Hernandez's ERA sits at an unimpressive 4.66, because 23.1% of his flyballs have left the yard – the worst rate in baseball. That home run per flyball rate figures to come down significantly moving forward, and the ERA estimator SIERA suggests Hernandez should be well below 4.00 from here on out if he maintains his skills. If Hernandez can post a sub-4.00 ERA and pitch close to 200 innings with 175 strikeouts or so, he should be quite popular in a free agent market light on above-average, healthy starting pitchers. The false identity issue may suppress interest, as well as the question of whether Hernandez can maintain success away from the Rays (assuming he does pitch well for the remainder of the season). A multiyear deal should still be in order, with two years and $16MM a possible floor. We'll be following Hernandez closely to see if his volatile stock continues to rise.
Photo courtesy of USA Today Sports Images.
What was already shaping up to be one of the weakest free agent classes in history has gotten weaker since Opening Day. Injuries have ravaged the available crop of starters, in particular, including several of the names on Tim Dierkes' Free Agent Power Rankings. Let's take a look at those names as well as other free agents to be that are dealing with various maladies…
- Josh Johnson: That Johnson is hurt isn't much of a surprise to anyone. He's on the disabled list for the fifth time since 2007, and it could've been his sixth but he was never placed on the DL when he missed the final month of 2010. Triceps inflammation is the injury du jour in this instance, with Jon Paul Morosi of FOX Sports noting (via Twitter) that Johnson could be sidelined until late May. MLBTR readers voted Johnson the best arm on the free agent market just 21 days ago, but I have a feeling there would be a different outcome this time around.
- Roy Halladay: Doc looked to have turned things around following a run of three vintage starts, but he imploded over his past two outings and hit the disabled list this morning. Halladay conceded that he's been battling shoulder soreness since April 24. A 36-year-old with diminished velocity who happens to be fresh off a shoulder injury and the worst ERA of his career isn't exactly an appealing commodity, even if he does have a pair of Cy Youngs under his belt. Perhaps if he returns and looks good, he could sign a contract similar to Dan Haren's with the Nationals.
- Matt Garza: MLB.com's Carrie Muskat tweets that Garza had good results in a rehab outing today. Garza told Jim Bowden of ESPN and MLB Network Radio that he felt good after throwing 55 pitches (Twitter link). The Cubs want to get him up to 100 pitches before bringing him back, at which point he'll likely have four months to prove his health and effectiveness. Garza could still end up as one of the top arms available, given the injuries to his peers and his average of 198 innings per season from 2008-11.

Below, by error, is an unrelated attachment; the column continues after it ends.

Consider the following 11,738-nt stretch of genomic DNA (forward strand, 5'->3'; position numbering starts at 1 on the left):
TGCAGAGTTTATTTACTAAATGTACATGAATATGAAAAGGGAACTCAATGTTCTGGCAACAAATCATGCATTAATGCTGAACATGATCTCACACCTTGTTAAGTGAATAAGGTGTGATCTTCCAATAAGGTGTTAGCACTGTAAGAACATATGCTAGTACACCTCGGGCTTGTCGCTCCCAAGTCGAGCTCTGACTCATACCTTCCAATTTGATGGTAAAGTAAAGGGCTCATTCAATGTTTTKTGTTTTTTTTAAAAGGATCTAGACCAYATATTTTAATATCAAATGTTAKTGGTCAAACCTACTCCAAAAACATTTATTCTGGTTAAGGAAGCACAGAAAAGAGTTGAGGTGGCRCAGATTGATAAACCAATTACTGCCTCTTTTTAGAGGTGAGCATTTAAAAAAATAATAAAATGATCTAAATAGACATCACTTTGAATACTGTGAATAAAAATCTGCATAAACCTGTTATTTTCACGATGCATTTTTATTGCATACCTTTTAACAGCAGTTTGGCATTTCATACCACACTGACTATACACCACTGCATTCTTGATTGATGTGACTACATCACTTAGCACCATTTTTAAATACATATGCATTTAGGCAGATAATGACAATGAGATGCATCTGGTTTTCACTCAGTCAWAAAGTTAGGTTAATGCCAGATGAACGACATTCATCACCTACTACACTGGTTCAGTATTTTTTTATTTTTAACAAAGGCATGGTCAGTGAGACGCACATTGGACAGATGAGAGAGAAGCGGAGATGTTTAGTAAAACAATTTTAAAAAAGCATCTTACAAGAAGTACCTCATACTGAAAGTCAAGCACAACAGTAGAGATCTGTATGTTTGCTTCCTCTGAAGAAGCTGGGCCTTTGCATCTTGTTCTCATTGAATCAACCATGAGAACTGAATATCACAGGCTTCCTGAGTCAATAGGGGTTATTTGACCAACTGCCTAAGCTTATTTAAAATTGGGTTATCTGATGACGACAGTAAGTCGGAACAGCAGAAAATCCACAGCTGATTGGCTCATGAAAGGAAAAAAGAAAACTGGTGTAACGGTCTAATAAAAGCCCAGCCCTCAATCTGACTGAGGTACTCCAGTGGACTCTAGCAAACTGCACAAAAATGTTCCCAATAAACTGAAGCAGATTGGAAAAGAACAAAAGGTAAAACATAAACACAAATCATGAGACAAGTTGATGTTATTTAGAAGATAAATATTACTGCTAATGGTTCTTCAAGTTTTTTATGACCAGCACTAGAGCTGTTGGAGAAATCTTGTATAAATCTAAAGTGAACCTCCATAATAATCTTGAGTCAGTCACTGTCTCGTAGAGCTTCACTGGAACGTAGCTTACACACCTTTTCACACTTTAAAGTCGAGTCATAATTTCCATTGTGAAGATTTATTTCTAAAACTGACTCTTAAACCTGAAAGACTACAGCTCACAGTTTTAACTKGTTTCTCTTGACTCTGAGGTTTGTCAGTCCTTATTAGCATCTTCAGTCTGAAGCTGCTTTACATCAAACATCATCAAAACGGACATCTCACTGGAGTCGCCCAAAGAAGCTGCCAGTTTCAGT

- Gavin Floyd: The White Sox announced today that Floyd will undergo season-ending Tommy John surgery. The best-case scenario for Floyd on the free agent market would probably be Mike Pelfrey's contract with the Twins. Pelfrey had Tommy John on May 1, 2012 and signed a one-year, $4MM contract with the Twins this offseason. Pelfrey had an abnormally quick recovery from the surgery though, and Floyd may not be so fortunate.
- Scott Baker: The Twins elected to sign Pelfrey and let Baker walk even though Baker's Tommy John surgery came one month earlier. Letting Baker walk looks like a good choice so far, as he's has yet to throw for the Cubs and doesn't have a timetable for his return to the mound following a setback in his recovery. At this point, he's looking at another one-year deal.
- Chris Capuano: Being demoted to the bullpen to open the season didn't help Capuano's free agent stock, but it certainly wasn't as bad as the outcome when the lefty did find himself in the Dodgers' rotation. Capuano lasted just two innings due to a left calf strain. He was activated from the disabled list for tonight's game.
- Jeff Karstens: Karstens re-upped with the Pirates after a surprising non-tender and an even more surprising lack of interest on the free agent market. Perhaps his medical reports scared teams away, as Karstens has yet to throw a pitch. He's rehabbing in extended Spring Training and could make his debut this month.
- Colby Lewis: Lewis has yet to throw a pitch this season as he works his way back from elbow surgery last July. He should begin a rehab assignment this month and could be back prior to June. If Lewis comes back healthy and pitches well for the remainder of the season, I can envision a two-year deal, given his durabilty from 2008-11.
- Shaun Marcum: As is the case with Johnson, it's far from shocking that Marcum has already been on the disabled list as of May 6. Marcum opened the year on the DL and seems a long-shot to remain healthy for the remainder of the season. A two-year deal is probably his ceiling on the free agent market given his injury history, and another one-year deal strikes me as a far more likely outcome.
- Johan Santana: Santana's season ended before it began, and it's safe to wonder whether he'll attempt a comeback. He said in March that he was leaning that way.
Thanks to MLB.com's injury report for additional rehab information.